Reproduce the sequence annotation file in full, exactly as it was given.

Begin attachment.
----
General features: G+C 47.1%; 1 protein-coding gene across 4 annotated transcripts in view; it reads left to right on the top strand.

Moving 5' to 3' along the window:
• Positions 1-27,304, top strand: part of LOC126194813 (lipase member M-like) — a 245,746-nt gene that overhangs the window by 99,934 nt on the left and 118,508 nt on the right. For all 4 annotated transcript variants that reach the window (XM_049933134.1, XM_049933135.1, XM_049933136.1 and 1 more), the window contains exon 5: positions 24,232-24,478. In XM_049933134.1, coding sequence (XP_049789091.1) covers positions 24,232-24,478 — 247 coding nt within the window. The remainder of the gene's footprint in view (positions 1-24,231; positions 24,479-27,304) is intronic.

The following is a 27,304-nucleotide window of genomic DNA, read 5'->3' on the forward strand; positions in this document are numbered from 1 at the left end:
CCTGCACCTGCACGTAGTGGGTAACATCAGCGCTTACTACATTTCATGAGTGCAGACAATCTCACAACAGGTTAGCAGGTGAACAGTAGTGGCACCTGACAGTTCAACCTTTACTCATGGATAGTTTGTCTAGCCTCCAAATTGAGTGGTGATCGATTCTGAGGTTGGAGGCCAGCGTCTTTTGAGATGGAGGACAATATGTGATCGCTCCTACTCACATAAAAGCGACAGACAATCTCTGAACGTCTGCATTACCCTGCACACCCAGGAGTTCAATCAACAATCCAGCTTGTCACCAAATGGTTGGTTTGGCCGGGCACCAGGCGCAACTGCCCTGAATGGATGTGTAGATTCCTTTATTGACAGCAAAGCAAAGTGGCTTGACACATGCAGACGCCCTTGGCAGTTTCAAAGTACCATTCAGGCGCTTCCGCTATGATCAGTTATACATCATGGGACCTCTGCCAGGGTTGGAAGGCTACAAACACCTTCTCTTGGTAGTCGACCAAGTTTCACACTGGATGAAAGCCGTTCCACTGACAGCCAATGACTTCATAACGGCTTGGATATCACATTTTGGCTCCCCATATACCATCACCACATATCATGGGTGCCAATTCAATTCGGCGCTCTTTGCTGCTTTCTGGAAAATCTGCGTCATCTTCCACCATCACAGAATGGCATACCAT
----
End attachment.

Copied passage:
General features: G+C 47.1%; 1 protein-coding gene across 4 annotated transcripts in view; it reads left to right on the top strand.

Moving 5' to 3' along the window:
• Positions 1-27,304, top strand: part of LOC126194813 (lipase member M-like) — a 245,746-nt gene that overhangs the window by 99,934 nt on the left and 118,508 nt on the right. For all 4 annotated transcript variants that reach the window (XM_049933134.1, XM_049933135.1, XM_049933136.1 and 1 more), the window contains exon 5: positions 24,232-24,478. In XM_049933134.1, coding sequence (XP_049789091.1) covers positions 24,232-24,478 — 247 coding nt within the window. The remainder of the gene's footprint in view (positions 1-24,231; positions 24,479-27,304) is intronic.

The following is a 27,304-nucleotide window of genomic DNA, read 5'->3' on the forward strand; positions in this document are numbered from 1 at the left end:
CCTGCACCTGCACGTAGTGGGTAACATCAGCGCTTACTACATTTCATGAGTGCAGACAATCTCACAACAGGTTAGCAGGTGAACAGTAGTGGCACCTGACAGTTCAACCTTTACTCATGGATAGTTTGTCTAGCCTCCAAATTGAGTGGTGATCGATTCTGAGGTTGGAGGCCAGCGTCTTTTGAGATGGAGGACAATATGTGATCGCTCCTACTCACATAAAAGCGACAGACAATCTCTGAACGTCTGCATTACCCTGCACACCCAGGAGTTCAATCAACAATCCAGCTTGTCACCAAATGGTTGGTTTGGCCGGGCACCAGGCGCAACTGCCCTGAATGGATGTGTAGATTCCTTTATTGACAGCAAAGCAAAGTGGCTTGACACATGCAGACGCCCTTGGCAGTTTCAAAGTACCATTCAGGCGCTTCCGCTATGATCAGTTATACATCATGGGACCTCTGCCAGGGTTGGAAGGCTACAAACACCTTCTCTTGGTAGTCGACCAAGTTTCACACTGGATGAAAGCCGTTCCACTGACAGCCAATGACTTCATAACGGCTTGGATATCACATTTTGGCTCCCCATATACCATCACCACATATCATGGGTGCCAATTCAATTCGGCGCTCTTTGCTGCTTTCTGGAAAATCTGCGTCATCTTCCACCATCACAGAATGGCATACCAT